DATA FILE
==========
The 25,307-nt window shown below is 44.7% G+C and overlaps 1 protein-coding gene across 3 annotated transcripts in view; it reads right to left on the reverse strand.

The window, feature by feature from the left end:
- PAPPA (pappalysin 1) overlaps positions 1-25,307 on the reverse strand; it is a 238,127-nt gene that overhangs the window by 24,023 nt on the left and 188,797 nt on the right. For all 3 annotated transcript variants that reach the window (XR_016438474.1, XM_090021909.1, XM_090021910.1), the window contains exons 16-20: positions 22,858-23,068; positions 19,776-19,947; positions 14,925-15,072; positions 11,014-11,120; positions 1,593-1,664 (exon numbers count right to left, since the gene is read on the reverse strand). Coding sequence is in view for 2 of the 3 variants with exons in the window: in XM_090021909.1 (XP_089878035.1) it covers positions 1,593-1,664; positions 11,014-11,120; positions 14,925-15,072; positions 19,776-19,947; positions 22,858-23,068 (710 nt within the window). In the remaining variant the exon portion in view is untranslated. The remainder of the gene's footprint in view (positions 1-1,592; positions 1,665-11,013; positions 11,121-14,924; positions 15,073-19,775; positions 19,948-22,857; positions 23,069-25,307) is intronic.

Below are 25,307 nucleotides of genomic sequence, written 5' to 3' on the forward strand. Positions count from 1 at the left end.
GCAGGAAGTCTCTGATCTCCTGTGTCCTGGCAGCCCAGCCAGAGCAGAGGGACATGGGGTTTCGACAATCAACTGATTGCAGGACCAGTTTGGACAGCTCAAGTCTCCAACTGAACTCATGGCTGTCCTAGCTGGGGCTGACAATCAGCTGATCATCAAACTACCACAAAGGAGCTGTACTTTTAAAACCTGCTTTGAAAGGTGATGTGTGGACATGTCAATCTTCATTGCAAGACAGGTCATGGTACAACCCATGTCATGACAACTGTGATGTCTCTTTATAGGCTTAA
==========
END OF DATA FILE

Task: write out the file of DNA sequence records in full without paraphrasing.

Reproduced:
The 25,307-nt window shown below is 44.7% G+C and overlaps 1 protein-coding gene across 3 annotated transcripts in view; it reads right to left on the reverse strand.

The window, feature by feature from the left end:
- PAPPA (pappalysin 1) overlaps positions 1-25,307 on the reverse strand; it is a 238,127-nt gene that overhangs the window by 24,023 nt on the left and 188,797 nt on the right. For all 3 annotated transcript variants that reach the window (XR_016438474.1, XM_090021909.1, XM_090021910.1), the window contains exons 16-20: positions 22,858-23,068; positions 19,776-19,947; positions 14,925-15,072; positions 11,014-11,120; positions 1,593-1,664 (exon numbers count right to left, since the gene is read on the reverse strand). Coding sequence is in view for 2 of the 3 variants with exons in the window: in XM_090021909.1 (XP_089878035.1) it covers positions 1,593-1,664; positions 11,014-11,120; positions 14,925-15,072; positions 19,776-19,947; positions 22,858-23,068 (710 nt within the window). In the remaining variant the exon portion in view is untranslated. The remainder of the gene's footprint in view (positions 1-1,592; positions 1,665-11,013; positions 11,121-14,924; positions 15,073-19,775; positions 19,948-22,857; positions 23,069-25,307) is intronic.

Below are 25,307 nucleotides of genomic sequence, written 5' to 3' on the forward strand. Positions count from 1 at the left end.
GCAGGAAGTCTCTGATCTCCTGTGTCCTGGCAGCCCAGCCAGAGCAGAGGGACATGGGGTTTCGACAATCAACTGATTGCAGGACCAGTTTGGACAGCTCAAGTCTCCAACTGAACTCATGGCTGTCCTAGCTGGGGCTGACAATCAGCTGATCATCAAACTACCACAAAGGAGCTGTACTTTTAAAACCTGCTTTGAAAGGTGATGTGTGGACATGTCAATCTTCATTGCAAGACAGGTCATGGTACAACCCATGTCATGACAACTGTGATGTCTCTTTATAGGCTTAA